Management, coaching, strategy, etc. It’s been absolutely awful. I’m not a professional and honestly, I would be an awful manager from the dugout. But from my couch, I’m pretty good at this. The team has managed a mere 9 hits in the last two games, 4 of which came in garbage time in today’s blowout. In the first game of the series, starter Randy Messenger threw 9 brilliant innings of shutout ball, and was supported by 3 measly singles. In my opinion, there were several chances to bring in a pinch hitter to try to generate a hit, a run, which is all they needed to win this one. In the top of the 7th, with 2 outs, catcher Akihito Fujii (.192 on the season) stepped up to the plate. We could have used Keisuke Kanoh (who had hit a home run the day before) or even Murton, who is obviously a more capable bat than our old catcher. With Kazunari Tsuruoka on the bench, we still had a more-than-capable catcher to crouch behind the plate for the balance of the game. But Fujii struck out, ending the inning. Shunsuke opened the eighth with a hit, which, had he instead been able to do in the seventh, would have put the winning run in scoring position. Anyhow, in the eighth, after another delightful bunt to push Shunsuke into scoring position, we subbed in the “god of pinch hitters” Kohei Shibata (/end sarcasm). Again, why not Kanoh or Murton? Shibata proceeded to strike out (and it was his error that allowed the winning run to score in the 10th. Not that I’m throwing him under the bus.), and so did captain Tori, ending the threat. Both times I was yelling at the TV (and posting on Facebook) about why this was a bad move. I was right, but being right never felt so wrong. Again in the top of the 10th, Wada went with Fujii at the plate when he could have easily brought in a pinch hitter. Another strikeout, another wasted opportunity.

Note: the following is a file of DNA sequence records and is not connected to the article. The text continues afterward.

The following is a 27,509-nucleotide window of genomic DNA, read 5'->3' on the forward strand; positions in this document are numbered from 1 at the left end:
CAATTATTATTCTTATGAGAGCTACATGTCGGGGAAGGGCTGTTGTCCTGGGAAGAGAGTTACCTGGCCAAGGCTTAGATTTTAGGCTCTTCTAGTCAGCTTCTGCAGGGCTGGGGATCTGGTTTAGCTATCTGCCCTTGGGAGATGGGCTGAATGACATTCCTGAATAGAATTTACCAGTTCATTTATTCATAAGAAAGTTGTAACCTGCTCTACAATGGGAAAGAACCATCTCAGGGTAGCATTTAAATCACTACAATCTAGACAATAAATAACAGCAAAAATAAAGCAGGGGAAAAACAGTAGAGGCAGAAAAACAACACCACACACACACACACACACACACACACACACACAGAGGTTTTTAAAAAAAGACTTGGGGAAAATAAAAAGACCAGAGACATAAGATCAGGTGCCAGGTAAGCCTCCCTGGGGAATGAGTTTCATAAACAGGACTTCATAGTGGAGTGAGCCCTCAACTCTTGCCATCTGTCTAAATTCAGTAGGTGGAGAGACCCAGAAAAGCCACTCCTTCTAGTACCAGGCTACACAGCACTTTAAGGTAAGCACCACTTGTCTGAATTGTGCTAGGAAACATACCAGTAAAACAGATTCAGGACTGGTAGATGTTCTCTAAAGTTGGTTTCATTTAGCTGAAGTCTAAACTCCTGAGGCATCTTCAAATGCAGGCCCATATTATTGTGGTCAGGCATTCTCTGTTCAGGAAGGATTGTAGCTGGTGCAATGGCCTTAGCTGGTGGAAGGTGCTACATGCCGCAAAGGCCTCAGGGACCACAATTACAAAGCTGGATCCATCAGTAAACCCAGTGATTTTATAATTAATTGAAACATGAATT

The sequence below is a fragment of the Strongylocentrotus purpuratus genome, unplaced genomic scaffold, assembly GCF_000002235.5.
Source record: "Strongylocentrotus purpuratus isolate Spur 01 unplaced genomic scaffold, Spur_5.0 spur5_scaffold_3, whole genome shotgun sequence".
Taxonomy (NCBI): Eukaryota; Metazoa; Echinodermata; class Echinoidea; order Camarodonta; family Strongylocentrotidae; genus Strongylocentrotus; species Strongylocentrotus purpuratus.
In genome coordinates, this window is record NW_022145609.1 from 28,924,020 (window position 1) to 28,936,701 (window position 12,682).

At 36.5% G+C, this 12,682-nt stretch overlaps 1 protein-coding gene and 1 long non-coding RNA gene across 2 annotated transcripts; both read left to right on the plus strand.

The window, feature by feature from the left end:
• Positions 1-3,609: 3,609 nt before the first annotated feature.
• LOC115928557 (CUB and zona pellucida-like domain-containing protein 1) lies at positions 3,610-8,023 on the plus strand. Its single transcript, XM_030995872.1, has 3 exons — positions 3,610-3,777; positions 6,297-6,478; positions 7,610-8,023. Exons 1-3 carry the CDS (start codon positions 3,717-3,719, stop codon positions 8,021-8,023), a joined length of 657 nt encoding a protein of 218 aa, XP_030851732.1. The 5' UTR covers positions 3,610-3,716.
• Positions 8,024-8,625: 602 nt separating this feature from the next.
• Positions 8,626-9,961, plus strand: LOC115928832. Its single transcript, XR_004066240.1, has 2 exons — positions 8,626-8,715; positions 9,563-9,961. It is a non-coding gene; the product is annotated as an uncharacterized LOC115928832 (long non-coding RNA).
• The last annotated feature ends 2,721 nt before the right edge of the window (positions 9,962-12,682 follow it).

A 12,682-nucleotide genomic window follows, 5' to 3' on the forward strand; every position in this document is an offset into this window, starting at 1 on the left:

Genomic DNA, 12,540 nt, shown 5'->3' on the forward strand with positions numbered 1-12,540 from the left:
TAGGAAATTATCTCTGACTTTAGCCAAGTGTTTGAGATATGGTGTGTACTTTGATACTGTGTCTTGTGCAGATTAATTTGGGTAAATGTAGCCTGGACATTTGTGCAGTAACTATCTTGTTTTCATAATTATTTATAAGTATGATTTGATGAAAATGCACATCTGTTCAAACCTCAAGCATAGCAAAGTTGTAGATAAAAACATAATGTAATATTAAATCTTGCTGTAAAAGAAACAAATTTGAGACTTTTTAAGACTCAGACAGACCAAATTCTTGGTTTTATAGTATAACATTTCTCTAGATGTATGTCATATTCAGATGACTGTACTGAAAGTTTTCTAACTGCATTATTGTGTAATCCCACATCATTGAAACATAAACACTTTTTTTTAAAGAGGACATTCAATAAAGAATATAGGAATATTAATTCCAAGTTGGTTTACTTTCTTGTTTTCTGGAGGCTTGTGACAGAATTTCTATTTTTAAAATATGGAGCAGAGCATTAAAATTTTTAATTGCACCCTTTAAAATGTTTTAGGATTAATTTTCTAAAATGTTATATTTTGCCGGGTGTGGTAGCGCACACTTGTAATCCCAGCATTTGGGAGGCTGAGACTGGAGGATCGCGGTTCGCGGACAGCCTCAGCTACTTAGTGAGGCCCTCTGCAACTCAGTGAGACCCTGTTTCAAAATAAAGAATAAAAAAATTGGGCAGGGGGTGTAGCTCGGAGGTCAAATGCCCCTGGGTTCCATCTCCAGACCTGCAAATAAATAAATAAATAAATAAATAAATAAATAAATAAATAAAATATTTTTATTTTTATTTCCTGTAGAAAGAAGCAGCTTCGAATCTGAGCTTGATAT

Yokoyama didn't have it today, but he was left in too long in the 4th.

Yokoyama didn’t have it today, but he was left in too long in the 4th.

Then there was today’s game. Starter Yuya Yokoyama began the 4th (in which he had just received a 1-0 lead courtesy of a Fukudome upper-deck blast) by plunking their leadoff batter. Then a hit, then a walk. It was clear he was gassed. (He threw in relief on Tuesday.) But still, the score was 1-0 and the bases were loaded. His pitches were all up in the zone, and he walked the next guy on 4 high pitches. Tie game. Another hitter, another walk, still his pitches were high and errant. I’ve been reading a book by former MLB catcher Jason Kendall lately, in which he says if a pitcher’s balls are all high, it’s a clear sign he is tired and needs to be pulled. Wada waited too long to pull the trigger. With a 2-1 deficit and bases juiced and still no one out, he brought in… Naoto Tsuru. Yes, the man who is better known for his Facebook page than his pitching. The game is still within reach, why not bring in a more experienced pitcher, like, say, Kazuya Takamiya or Yuya Andoh? At least they have put out fires earlier in the year. (And sometimes failed as well, mind you. But still, they had experience… that’s the key!) Tsuru allowed two more hits, which was enough for the Buffaloes to add 4 to their score, and the game was now officially a joke. After that, you can throw any reliever in you want, it doesn’t make a difference. Look at our bats – not like they’re gonna stage a comeback! (See hitting averages above.) So it matters little that Tatsuya Kojima and Takamiya let in another 9 runs. When the game is on the line, you gotta go with your experienced pitchers. Bad, BAD decision making by Yutaka Wada were rewarded with poor performances on all fronts, and an embarrassing loss was the result.